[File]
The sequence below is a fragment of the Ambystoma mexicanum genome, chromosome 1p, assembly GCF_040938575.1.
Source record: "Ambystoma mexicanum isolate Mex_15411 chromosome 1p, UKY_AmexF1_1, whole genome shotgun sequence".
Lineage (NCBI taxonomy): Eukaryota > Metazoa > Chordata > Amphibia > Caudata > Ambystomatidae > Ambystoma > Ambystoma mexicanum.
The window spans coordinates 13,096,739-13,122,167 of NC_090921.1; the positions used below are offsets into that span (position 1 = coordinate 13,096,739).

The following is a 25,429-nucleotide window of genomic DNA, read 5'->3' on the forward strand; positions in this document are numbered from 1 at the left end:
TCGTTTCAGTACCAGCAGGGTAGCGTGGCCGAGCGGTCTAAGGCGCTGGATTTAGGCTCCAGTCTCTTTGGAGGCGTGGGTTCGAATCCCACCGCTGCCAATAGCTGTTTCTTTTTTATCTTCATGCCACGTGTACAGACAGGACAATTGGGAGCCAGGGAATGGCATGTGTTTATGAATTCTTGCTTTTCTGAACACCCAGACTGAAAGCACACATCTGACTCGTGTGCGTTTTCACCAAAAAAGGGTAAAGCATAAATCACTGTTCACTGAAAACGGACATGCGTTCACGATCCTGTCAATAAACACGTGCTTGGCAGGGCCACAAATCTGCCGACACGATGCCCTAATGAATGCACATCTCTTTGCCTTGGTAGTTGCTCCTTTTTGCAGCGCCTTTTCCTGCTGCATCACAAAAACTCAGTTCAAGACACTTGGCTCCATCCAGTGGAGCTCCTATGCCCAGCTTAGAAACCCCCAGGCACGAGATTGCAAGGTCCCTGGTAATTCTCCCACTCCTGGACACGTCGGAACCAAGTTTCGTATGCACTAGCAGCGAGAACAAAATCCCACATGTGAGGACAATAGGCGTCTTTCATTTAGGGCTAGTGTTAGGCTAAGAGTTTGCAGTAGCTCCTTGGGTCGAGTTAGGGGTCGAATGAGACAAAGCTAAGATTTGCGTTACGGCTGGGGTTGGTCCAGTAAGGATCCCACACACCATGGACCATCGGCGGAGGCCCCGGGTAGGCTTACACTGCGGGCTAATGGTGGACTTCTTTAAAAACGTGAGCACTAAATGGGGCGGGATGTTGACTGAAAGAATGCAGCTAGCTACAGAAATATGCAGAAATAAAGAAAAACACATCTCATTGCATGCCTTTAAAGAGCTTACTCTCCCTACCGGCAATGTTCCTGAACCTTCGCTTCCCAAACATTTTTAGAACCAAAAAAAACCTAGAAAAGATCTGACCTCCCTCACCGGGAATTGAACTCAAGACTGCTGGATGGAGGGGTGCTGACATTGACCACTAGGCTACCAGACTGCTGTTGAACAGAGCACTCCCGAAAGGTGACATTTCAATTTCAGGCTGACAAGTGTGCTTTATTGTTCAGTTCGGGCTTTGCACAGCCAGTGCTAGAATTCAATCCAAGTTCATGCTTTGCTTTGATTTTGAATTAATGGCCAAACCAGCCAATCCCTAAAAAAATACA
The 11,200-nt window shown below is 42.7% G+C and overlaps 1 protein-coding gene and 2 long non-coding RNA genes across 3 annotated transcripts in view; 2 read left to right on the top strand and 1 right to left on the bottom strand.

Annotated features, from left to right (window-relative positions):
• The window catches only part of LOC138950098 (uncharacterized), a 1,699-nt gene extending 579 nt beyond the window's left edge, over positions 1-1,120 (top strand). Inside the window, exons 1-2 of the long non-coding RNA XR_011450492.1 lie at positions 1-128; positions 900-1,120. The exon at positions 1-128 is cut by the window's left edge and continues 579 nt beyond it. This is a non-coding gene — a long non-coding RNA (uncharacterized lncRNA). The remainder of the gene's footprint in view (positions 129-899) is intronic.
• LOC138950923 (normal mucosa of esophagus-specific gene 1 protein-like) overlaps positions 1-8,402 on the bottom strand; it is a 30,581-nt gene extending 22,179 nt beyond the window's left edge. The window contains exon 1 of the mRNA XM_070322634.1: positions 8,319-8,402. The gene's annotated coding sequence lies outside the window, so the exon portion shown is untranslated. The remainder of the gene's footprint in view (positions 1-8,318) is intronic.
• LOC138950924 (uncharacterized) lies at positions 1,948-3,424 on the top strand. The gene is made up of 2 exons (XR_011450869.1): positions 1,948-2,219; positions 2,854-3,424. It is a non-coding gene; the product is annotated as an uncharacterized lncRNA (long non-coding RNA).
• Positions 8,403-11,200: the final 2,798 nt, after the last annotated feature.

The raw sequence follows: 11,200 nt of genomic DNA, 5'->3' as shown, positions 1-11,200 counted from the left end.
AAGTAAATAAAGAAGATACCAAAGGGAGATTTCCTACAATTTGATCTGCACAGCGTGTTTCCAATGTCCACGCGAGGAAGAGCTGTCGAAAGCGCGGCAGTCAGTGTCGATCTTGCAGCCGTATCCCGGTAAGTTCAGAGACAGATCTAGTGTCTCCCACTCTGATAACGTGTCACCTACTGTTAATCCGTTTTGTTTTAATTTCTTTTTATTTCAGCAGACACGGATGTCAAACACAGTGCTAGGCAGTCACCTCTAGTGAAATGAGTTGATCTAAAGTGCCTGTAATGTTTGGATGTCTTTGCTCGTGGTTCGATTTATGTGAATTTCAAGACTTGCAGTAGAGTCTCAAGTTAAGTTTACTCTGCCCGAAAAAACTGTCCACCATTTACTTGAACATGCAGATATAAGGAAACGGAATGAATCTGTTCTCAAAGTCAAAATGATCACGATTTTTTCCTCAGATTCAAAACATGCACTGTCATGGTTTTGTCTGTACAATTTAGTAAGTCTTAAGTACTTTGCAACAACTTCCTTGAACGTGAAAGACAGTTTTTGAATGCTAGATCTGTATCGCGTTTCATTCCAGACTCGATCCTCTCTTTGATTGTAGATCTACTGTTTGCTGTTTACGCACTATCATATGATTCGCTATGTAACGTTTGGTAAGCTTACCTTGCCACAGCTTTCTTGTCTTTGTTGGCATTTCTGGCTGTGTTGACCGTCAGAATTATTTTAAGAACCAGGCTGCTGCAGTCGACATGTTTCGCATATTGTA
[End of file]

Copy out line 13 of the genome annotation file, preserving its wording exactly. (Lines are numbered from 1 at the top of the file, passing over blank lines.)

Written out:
The raw sequence follows: 11,200 nt of genomic DNA, 5'->3' as shown, positions 1-11,200 counted from the left end.